And at some level they know that prostitution shores up the inequality between men and women, from which they derive such benefit – just like the prevalence of rape and sexual harassment does.
But there is another way of looking at this: that prostitution ultimately makes men less happy.
Harvard recently completed the longest study on men’s life satisfaction that’s ever been done. Their overwhelming conclusion was that it was the quality and warmth of personal, family and community relationships throughout their lives that was the single most important factor in determining the men’s life satisfaction, and even their physical health and financial stability.
Prostitution erodes the quality and warmth of these relationships. It’s time to end it.
So now we get to the Nordic Model. As a case study, we’ll look at Sweden, which introduced it first – in 1999.
The Nordic Model (which is also known as the Sex Buyer Law) is an approach to prostitution that was pioneered in Sweden and has now also been adopted in Norway, Iceland, Northern Ireland, Canada, France, and most recently, the Republic of Ireland. As well as criminalising pimps and traffickers, it has three key elements:
- It decriminalises all those who are prostituted.
- It provides services to help them leave.
- And prostitution buying becomes a criminal offence – with the key aim of deterring the men.
It was introduced in Sweden after extensive research, including in-depth interviews with prostituted women. Even though the researchers were experienced social scientists, they were shocked by what the women told them: of having to dissociate while the punters used them, and how this became harder to maintain over time, so eventually they were left feeling worthless, dirty and disgusting.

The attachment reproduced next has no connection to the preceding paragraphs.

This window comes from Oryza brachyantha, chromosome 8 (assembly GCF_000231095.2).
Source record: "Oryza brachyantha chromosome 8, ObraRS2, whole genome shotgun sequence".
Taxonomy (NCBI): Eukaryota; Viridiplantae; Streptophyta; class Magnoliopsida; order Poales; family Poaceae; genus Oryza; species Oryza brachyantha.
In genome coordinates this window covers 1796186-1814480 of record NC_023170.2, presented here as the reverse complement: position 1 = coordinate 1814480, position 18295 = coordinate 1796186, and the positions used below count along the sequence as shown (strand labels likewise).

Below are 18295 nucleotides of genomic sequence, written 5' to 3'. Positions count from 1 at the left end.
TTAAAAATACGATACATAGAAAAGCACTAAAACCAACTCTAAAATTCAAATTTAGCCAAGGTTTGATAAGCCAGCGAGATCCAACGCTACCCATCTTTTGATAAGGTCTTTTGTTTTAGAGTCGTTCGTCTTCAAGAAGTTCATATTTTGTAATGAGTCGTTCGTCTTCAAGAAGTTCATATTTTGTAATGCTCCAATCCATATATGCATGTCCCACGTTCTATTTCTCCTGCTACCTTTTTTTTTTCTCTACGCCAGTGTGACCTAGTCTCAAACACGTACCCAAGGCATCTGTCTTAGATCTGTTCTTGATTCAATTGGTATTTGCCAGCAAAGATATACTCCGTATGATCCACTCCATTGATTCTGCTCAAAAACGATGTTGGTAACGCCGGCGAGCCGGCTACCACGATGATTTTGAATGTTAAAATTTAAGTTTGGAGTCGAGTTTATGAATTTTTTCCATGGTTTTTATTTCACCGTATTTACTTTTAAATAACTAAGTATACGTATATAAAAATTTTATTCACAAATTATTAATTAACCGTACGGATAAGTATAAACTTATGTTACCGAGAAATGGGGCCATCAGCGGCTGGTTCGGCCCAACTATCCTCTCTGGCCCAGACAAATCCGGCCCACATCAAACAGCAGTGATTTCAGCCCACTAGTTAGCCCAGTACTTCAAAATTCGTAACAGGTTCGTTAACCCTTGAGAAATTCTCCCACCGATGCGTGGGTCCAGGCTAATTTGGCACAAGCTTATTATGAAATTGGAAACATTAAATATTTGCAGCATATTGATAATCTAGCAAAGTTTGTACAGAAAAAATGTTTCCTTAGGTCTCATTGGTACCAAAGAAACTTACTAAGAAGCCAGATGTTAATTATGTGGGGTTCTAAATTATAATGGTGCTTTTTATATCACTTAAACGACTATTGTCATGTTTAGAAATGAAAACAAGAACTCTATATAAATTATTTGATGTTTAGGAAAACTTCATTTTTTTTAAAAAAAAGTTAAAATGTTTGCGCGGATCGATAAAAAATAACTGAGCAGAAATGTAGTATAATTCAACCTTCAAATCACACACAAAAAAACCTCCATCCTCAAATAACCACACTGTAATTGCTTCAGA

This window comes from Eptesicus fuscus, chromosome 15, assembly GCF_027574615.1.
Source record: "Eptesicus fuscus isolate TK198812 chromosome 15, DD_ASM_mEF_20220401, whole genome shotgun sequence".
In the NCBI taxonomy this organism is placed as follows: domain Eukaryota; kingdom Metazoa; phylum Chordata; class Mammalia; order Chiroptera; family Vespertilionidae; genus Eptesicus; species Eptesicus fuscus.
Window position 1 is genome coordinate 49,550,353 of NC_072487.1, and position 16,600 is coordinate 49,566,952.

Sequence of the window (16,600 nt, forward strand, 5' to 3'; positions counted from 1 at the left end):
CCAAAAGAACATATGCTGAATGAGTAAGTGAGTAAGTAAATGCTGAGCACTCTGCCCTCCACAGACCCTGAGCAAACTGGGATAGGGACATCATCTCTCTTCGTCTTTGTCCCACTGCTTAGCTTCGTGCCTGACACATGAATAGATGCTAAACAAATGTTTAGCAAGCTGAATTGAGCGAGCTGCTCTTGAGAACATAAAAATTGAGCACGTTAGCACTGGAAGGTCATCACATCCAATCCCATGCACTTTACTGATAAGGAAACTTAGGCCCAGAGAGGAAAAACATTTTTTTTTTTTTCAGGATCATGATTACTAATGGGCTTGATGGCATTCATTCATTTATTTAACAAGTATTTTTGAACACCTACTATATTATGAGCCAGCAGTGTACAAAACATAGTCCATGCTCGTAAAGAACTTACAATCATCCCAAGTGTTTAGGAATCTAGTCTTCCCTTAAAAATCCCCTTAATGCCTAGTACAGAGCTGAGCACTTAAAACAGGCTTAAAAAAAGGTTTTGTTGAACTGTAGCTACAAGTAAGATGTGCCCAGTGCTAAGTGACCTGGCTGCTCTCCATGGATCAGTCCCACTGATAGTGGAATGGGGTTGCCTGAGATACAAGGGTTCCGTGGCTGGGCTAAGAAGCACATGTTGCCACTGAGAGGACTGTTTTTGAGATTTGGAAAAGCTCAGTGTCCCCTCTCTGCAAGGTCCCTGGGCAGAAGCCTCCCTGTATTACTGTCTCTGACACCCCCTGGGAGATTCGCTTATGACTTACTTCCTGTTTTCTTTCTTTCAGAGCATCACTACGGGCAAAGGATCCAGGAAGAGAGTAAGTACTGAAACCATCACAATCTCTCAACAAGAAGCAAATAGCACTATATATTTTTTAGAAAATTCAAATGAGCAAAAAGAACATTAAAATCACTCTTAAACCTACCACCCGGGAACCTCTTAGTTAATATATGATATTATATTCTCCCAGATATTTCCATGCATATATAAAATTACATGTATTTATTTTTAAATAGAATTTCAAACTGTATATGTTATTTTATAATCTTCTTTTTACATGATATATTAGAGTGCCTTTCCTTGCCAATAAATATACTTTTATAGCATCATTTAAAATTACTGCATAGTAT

The researchers felt despair at the women’s suffering, and the punters’ lack of understanding of the consequences of their actions.
They realised it made no sense to criminalise the women who invariably came from a background of hardship. And then someone had the idea of making prostitution buying a criminal offense to deter the men. There was huge opposition to the idea at first, but gradually it came to be recognised that, combined with high-quality services to help the women rebuild their lives, it had the potential of radically changing social norms.
A key aim of any law is to help shape social norms. Laws make it clear what society considers unacceptable, and discourages people from doing those things. The Nordic Model’s no different. It makes it clear that prostitution buying is wrong and has sanctions that discourage people from doing it.
Society’s values do change over time. We used to think, for example, that smoking was harmless, but then we learnt that even passive smoking is harmful, and eventually we changed the law to ban smoking in workplaces.
In the run up to the change, there was resistance. But the day came and everyone who wanted to smoke in the pub moved outside. By the end of the week, even the smokers said how much nicer it was that the pub was no longer full of smoke, and we wondered why we didn’t change the law sooner.
So how did they do it in Sweden? Let’s look at how they implemented it:
- Training for the police and officials
- A public information campaign, and education in schools
- Investing in, and prioritising, the policing of punters, pimps, brothel keeping, and sex trafficking
- Funding for high quality services for those in prostitution
- Addressing poverty and inequality
Simon Häggström, a Swedish detective inspector who works on implementing the law in Sweden talks about all of this in his new book.
And what have been the results? Well, this is what independent evaluations have found: